Graf said he also looked at the history of Schabusiness’s phone’s wireless internet connections, which provided a timeline and locations where the phone had been. On February 22, 2022, starting at 12 a.m., Schabusiness’s phone was using Wi-Fi at an Eastman Street apartment. At about 6 a.m. until 10 a.m., it was using the Wi-Fi at Thyrion’s mother’s house on Stony Brook Ln.
Graf also found photos of Shad Thyrion taken while he was alive, dated February 22. The bedroom at the Eastman St. apartment is in the background, Graf testified.
The victim’s mother said she found her son’s head in a bucket early in the morning on February 23 after she was awakened by a door slamming.
After Graf’s testimony, video of police interrogating Schabusiness was played in court. The video shows Schabusiness calmly answering police questions about what happened.
Later in the day, Schabusiness’s lawyer told the judge that she’s exercising her right not to testify.
Both the state and defense rested their cases Wednesday and the judge delivered deliberation instructions to the jury. After jury instructions, the state and defense delivered closing statements.
DEFENSE MOTIONS FOR MISTRIAL
For two days, Judge Thomas Walsh denied defense motions for a mistrial.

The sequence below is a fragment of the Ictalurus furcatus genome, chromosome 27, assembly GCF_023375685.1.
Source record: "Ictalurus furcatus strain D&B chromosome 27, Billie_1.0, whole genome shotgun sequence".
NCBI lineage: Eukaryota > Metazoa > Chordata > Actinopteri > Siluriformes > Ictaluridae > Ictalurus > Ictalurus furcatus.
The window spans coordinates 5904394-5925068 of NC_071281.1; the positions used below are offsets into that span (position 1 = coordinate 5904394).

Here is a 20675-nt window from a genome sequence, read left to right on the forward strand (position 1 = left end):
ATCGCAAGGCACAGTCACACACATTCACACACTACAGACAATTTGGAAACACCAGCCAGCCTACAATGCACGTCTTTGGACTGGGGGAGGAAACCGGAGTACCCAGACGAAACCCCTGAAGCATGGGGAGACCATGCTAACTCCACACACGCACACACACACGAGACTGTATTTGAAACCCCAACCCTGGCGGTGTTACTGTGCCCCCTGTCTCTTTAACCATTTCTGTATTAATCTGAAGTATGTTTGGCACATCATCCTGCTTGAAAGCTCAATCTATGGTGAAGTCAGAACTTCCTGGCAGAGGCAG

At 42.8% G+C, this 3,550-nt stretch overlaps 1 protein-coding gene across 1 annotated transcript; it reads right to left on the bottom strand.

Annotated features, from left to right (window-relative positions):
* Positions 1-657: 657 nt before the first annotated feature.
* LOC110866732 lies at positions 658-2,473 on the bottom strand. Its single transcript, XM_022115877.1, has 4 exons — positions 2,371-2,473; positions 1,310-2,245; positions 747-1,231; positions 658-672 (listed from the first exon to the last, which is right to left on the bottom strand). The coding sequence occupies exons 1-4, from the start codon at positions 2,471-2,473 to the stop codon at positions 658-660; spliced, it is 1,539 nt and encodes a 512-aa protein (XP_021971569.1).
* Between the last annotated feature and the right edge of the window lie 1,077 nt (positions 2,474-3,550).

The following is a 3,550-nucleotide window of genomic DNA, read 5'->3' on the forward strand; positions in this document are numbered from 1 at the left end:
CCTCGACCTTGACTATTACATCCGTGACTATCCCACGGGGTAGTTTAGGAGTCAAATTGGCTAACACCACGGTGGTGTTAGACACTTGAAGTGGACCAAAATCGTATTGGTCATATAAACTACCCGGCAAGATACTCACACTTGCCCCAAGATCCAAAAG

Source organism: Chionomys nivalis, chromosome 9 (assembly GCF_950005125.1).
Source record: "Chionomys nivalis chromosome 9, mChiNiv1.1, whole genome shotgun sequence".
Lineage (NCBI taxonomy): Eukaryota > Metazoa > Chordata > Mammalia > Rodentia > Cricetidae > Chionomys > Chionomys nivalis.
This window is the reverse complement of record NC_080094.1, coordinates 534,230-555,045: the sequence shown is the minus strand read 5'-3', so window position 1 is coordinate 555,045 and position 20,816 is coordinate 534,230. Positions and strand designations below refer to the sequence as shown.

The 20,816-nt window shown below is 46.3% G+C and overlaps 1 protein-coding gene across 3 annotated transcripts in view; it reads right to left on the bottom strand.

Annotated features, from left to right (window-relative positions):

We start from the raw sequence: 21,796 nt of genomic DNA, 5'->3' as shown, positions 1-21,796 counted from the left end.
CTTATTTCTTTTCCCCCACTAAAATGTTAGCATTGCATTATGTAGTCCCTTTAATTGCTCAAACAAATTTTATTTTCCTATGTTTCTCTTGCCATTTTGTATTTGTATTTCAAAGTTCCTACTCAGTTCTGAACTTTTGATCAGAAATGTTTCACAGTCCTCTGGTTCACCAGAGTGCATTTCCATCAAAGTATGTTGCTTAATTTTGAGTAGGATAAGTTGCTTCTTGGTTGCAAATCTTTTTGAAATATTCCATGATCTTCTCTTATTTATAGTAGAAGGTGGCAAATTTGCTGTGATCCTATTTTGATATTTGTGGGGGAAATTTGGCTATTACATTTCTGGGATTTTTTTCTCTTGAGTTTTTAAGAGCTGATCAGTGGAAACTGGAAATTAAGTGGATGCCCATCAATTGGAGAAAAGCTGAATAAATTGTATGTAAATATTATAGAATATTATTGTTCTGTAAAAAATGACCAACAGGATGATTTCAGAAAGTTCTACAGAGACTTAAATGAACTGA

After the jury was dismissed Tuesday, Judge Walsh heard arguments to exclude evidence of Schabusiness’s internet searches on Milwaukee serial killer Jeffrey Dahmer, who dismembered his victims, and about satanism. The defense questioned the relevance of the evidence and said it would prejudice the jury against Schabusiness.
Before bringing the jury in Wednesday morning, Judge Walsh brought two experts to the witness stand to ask follow-up questions about evidence from Schabusiness’s phone, including internet searches and photos -- specifically, searches about Dahmer, including “Jeffrey Dahmer walking into court all sexy” and “Jeffrey Dahmer’s butt,” and photos of him.
The judge wanted to clarify how photos that were on the phone could be accessed by issuing a search warrant to Google. A police expert testified Google syncs photographs between the Gallery app on a smartphone and its servers, or “the cloud.” The court also clarified the dates some of the photos were accessed.
Walsh decided to allow the Dahmer evidence, saying what he’s received is relevant and probative. He ruled he doesn’t want any further references made to the searches of a satanic nature and any evidence the jury sees will need references to satanism redacted.
The defense made another motion for a mistrial Wednesday after a juror told a bailiff they received a text from a friend out-of-state saying they were on TV and looked “dapper.” Jurors can’t be shown as a requirement of the media covering the trial and to allow livestreaming. A review of the video showed there was “no occasion the jury had been shown” on the livestream or anywhere else, Judge Walsh said.
The judge reminded jurors of the rules and to avoid any discussion of the trial, and to report any further incidents.
Court employees will look at security videos to see if anyone in the gallery recorded the jurors.